Competitive pressure from other manufacturers, such as Japanese manufacturers, is a problem that needs countermeasures for ABI to remain profitable in the industry. The entry of the Japanese manufacturers, together with other potential entries, is causing significant losses in terms of market shares (Meredith and Shafer 331). It is a threat to profitability and sustainability, as well as the market position of ABI. Entry of new firms into a particular industry often threatens existing firms. Proper strategic strategies and measures are needed to give a competitive advantage.

The price difference and disadvantage are because of the high cost of domestic labor. It is evident that labor cost at the domestic level is higher than overseas labor cost. Consequently, getting products overseas is cheaper than obtaining them from ABI (Meredith and Shafer 331). Because of the scenario, ABI’s products face competition from external factors like overseas markets. It also affects the ability of ABI to attract customers.

The third problem identified from the case study is the single sourcing of tractor components. ABI is focusing on improving the quality of its products and the costs by adopting the single-sourcing of tractor components. Even though the strategy provides better control over cost and quality, it increases the risk related to over-reliance on a single supplier (Wieland 60). Notably, reliance on a single supplier can lead to business failure if the supplier faces challenges such as political instability or an unfavorable business environment created by domestic rivals. Therefore, mitigation measures should be implemented to counter the risks and uncertainties.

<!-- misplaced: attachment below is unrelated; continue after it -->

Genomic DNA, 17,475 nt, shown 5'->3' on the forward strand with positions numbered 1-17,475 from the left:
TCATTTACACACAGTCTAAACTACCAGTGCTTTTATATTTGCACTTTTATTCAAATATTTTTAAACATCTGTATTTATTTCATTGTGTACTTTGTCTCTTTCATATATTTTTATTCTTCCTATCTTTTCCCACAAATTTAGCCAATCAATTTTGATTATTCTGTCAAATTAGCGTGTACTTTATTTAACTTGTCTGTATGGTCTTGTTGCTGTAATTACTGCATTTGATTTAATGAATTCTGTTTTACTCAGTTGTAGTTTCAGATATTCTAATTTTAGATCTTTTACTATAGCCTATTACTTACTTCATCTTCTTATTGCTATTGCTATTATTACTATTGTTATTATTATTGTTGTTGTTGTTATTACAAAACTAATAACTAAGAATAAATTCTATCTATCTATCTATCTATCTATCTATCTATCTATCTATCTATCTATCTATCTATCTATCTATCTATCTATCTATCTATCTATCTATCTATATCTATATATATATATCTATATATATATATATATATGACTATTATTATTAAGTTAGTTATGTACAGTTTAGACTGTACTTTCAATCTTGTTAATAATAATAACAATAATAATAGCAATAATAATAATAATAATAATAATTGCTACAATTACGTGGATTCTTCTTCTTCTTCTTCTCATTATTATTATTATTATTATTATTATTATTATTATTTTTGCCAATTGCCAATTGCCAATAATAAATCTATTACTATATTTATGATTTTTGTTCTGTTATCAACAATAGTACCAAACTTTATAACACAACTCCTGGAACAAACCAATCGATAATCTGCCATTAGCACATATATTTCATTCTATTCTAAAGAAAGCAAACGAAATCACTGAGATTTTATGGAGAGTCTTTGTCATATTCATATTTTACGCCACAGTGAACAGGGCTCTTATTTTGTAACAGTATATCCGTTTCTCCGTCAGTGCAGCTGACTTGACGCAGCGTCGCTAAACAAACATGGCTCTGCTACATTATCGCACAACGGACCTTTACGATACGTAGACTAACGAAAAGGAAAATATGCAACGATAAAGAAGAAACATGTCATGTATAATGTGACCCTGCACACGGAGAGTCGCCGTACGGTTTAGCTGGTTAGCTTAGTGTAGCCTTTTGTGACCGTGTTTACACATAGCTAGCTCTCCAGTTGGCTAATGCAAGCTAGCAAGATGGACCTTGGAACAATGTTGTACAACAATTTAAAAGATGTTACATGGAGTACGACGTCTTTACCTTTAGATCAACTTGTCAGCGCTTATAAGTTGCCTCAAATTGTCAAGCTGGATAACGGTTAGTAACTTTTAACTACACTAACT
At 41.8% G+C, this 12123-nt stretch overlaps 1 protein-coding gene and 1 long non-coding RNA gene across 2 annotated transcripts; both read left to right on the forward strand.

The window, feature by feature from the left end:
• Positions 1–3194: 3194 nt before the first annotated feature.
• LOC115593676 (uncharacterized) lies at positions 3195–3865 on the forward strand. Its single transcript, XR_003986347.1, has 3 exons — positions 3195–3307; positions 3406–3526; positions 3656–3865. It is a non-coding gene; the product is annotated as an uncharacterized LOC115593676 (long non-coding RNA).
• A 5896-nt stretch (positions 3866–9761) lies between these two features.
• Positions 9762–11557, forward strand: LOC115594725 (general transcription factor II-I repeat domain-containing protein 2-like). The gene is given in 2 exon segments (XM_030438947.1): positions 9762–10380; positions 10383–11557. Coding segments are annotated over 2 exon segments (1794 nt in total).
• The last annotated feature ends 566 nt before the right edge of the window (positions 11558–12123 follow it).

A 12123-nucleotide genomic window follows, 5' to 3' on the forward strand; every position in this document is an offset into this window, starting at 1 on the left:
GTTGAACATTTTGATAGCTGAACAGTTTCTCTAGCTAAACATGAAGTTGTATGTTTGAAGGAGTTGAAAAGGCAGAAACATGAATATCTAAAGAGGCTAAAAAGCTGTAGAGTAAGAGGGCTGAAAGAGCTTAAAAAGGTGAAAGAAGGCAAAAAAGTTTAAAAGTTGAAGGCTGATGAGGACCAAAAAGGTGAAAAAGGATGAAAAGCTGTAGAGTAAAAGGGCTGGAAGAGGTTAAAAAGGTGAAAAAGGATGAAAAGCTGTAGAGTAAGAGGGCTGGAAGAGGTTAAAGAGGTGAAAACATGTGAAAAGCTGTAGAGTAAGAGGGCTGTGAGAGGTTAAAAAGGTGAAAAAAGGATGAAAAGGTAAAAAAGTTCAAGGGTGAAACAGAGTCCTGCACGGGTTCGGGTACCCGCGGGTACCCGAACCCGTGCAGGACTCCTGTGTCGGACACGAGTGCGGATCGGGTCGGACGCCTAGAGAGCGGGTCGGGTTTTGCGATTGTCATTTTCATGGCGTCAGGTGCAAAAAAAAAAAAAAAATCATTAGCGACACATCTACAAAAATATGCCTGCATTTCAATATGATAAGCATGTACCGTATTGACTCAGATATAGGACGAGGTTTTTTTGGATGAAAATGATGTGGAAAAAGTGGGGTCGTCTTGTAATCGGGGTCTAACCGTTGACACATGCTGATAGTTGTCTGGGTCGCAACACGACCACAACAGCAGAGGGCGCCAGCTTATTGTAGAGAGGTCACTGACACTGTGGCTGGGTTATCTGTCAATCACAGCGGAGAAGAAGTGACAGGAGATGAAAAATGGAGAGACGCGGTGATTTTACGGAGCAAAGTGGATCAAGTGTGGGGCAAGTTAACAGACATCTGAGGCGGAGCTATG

The fourth problem is the quality differences between Japanese and American farm equipment. Many customers prefer quality products and services (Wieland 62). Currently, the noticeable quality difference between the Japanese and the American farm equipment, including tractor components and tractors, is impacting ABI’s market position and reputation (Meredith and Shafer 331). It is evident that customers prefer Japanese equipment because of the cost and their superior quality.

Finally, the fifth problem is the capacity limitations of existing plants for the new engine. ABI’s existing plants cannot accommodate the volume of engine production demanded or in demand by the “Big Red,” which is the major manufacturer in the project (Meredith and Shafer 332). Therefore, ABI should strategically address the identified problems.


  • To counter the competitive pressure from other manufacturers, such as Japanese manufacturers, ABI should focus on improving their farm equipment’s performance, reliability, and features to make them more appealing to their customers.
  • For the price difference and disadvantage, ABI should focus on streamlining its production processes by identifying and eliminating the inefficiencies. The alternative will help in reducing the cost of labor without compromising or affecting the quality of products.
  • Concerning the third problem, single-sourcing of tractor components, the alternative is diversifying the supplier base. The firm can do this by exploring partnerships with various suppliers to reduce their reliance on one source for tractor components.